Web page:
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Analysis of light rail rider travel behavior: Impacts of individual, built environment, and crime characteristics on transit access

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  • Kim, Sungyop
  • Ulfarsson, Gudmundur F.
  • Todd Hennessy, J.
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    Abstract

    This paper analyzes factors that influence the mode choice for trips between home and light rail stations, an often neglected part of a person's trip making behavior. This is important for transit planning, demand modeling, and transit oriented development. Using transit survey data describing St. Louis MetroLink riders in the United States, this study found that some of the factors associated with increased shares of walking relative to other modes were full-time student status, higher income transit riders, and trips made during the evening. It was also found that crime at stations had an impact. In particular, crime made female transit riders more likely to be picked-up/dropped-off at the station. Females are more likely to be picked-up or dropped-off at night. Bus availability and convenience showed that transit riders that have a direct bus connection to a light rail station were more likely to use the bus. Private vehicle availability was strongly associated with increased probability of drive and park, when connecting to light rail.

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    Bibliographic Info

    Article provided by Elsevier in its journal Transportation Research Part A: Policy and Practice.

    Volume (Year): 41 (2007)
    Issue (Month): 6 (July)
    Pages: 511-522

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    Handle: RePEc:eee:transa:v:41:y:2007:i:6:p:511-522

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    References

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    1. Schwanen, Tim & Mokhtarian, Patricia L., 2005. "What Affects Commute Mode Choice: Neighborhood Physical Structure or Preferences Toward Neighborhoods?," University of California Transportation Center, Working Papers qt4nq9r1c9, University of California Transportation Center.
    2. Mackett, Roger L. & Edwards, Marion, 1998. "The impact of new urban public transport systems: will the expectations be met?," Transportation Research Part A: Policy and Practice, Elsevier, vol. 32(4), pages 231-245, May.
    3. P Lawless, 1999. "Transport investment and urban regeneration in a provincial city: Sheffield, 1992 - 96," Environment and Planning C: Government and Policy, Pion Ltd, London, vol. 17(2), pages 211-226, April.
    4. Roger Mackett, 2003. "Why do people use their cars for short trips?," Transportation, Springer, vol. 30(3), pages 329-349, August.
    5. Loukaitou-Sideris, Anastasia & Liggett, Robert & Hiseki, Hiroyuki, 2002. "The Geography of Transit Crime: Documentation and Evaluation of Crime Incidence on and around the Green Line Stations in Los Angeles," University of California Transportation Center, Working Papers qt6631x3cc, University of California Transportation Center.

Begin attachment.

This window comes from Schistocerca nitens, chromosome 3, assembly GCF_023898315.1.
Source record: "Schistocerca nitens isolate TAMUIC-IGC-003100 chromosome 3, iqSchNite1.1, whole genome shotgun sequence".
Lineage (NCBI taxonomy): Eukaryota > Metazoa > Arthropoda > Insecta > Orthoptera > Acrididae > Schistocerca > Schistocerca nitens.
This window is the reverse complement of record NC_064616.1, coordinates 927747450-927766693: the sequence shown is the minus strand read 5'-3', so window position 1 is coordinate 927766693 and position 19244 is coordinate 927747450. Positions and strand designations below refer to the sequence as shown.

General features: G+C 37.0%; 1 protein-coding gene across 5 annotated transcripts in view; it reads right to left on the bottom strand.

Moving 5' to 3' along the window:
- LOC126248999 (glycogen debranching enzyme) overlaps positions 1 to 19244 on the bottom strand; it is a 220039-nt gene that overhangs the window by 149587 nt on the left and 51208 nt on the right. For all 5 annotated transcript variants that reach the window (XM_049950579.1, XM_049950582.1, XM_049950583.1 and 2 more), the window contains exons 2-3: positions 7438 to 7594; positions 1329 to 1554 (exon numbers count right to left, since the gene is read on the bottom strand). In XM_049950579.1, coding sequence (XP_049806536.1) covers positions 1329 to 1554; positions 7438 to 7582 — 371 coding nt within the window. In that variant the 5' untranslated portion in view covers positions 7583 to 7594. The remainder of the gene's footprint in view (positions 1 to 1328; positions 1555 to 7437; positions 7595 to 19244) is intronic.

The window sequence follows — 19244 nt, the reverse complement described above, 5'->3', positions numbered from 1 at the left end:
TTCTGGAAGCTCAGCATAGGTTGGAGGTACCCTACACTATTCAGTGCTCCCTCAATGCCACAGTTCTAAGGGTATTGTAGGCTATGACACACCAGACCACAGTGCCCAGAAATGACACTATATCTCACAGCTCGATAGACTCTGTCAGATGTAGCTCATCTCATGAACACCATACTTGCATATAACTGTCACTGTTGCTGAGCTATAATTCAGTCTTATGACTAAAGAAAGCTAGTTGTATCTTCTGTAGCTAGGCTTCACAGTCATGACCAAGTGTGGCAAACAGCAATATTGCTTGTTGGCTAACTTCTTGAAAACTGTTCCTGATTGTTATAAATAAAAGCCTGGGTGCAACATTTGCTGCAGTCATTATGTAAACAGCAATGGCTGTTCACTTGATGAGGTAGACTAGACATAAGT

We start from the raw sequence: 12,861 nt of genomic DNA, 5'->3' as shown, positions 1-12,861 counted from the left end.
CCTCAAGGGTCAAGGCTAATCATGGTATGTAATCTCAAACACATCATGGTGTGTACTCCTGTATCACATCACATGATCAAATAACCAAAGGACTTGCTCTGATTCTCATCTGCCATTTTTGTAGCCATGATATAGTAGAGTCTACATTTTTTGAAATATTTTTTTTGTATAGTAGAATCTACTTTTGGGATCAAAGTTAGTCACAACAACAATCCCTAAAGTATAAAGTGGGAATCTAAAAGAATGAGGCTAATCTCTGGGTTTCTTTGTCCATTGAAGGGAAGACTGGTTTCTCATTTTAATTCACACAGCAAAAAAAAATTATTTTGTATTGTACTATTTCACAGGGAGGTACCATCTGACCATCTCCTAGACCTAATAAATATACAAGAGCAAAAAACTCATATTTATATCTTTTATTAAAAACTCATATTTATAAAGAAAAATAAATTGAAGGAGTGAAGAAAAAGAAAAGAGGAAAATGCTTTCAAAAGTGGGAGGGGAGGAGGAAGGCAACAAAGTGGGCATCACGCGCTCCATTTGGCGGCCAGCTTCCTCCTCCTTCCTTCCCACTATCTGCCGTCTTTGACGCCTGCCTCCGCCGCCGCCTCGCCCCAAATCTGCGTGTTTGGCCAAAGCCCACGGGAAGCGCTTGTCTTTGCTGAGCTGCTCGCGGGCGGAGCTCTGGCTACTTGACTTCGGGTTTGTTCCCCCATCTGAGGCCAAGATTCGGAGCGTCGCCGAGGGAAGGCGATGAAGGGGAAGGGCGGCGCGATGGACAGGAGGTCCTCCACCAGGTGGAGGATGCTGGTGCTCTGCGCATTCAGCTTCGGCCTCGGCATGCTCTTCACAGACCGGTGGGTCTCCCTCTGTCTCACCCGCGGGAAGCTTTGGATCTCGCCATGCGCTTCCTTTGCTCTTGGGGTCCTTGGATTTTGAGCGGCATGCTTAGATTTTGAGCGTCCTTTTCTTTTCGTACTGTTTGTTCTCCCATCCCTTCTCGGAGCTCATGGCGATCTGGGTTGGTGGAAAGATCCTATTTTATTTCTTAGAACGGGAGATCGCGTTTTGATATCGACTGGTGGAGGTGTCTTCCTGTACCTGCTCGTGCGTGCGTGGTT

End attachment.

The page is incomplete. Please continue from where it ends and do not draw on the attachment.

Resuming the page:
6. Edwards, Marion & Mackett, Roger L, 1996. "Developing new urban public transport systems : An irrational decision-making process," Transport Policy, Elsevier, vol. 3(4), pages 225-239, October.
    7. Wachs, Martin, 1993. "Learning from Los Angeles: Transport, Urban Form, and Air Quality," University of California Transportation Center, Working Papers qt2wv0h7rq, University of California Transportation Center.
    8. Hausman, Jerry & McFadden, Daniel, 1984. "Specification Tests for the Multinomial Logit Model," Econometrica, Econometric Society, vol. 52(5), pages 1219-40, September.
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    Cited by:
    1. Duncan, Michael & Christensen, Robert K., 2013. "An analysis of park-and-ride provision at light rail stations across the US," Transport Policy, Elsevier, vol. 25(C), pages 148-157.
    2. Bodea, Tudor D. & Garrow, Laurie A. & Meyer, Michael D. & Ross, Catherine L., 2009. "Socio-demographic and built environment influences on the odds of being overweight or obese: The Atlanta experience," Transportation Research Part A: Policy and Practice, Elsevier, vol. 43(4), pages 430-444, May.
    3. Olaru, Doina & Smith, Brett & Taplin, John H.E., 2011. "Residential location and transit-oriented development in a new rail corridor," Transportation Research Part A: Policy and Practice, Elsevier, vol. 45(3), pages 219-237, March.
    4. Mondschein, Andrew Samuel, 2013. "The Personal City: The Experiential, Cognitive Nature of Travel and Activity and Implications for Accessibility," University of California Transportation Center, Working Papers qt7014d9cg, University of California Transportation Center.
    5. Mondschein, Andrew Samuel, 2012. "The Personal City: The Experimental, Cognitive Nature of Travel and Activity and Implications for Accessibility," University of California Transportation Center, Working Papers qt67d5w48s, University of California Transportation Center.

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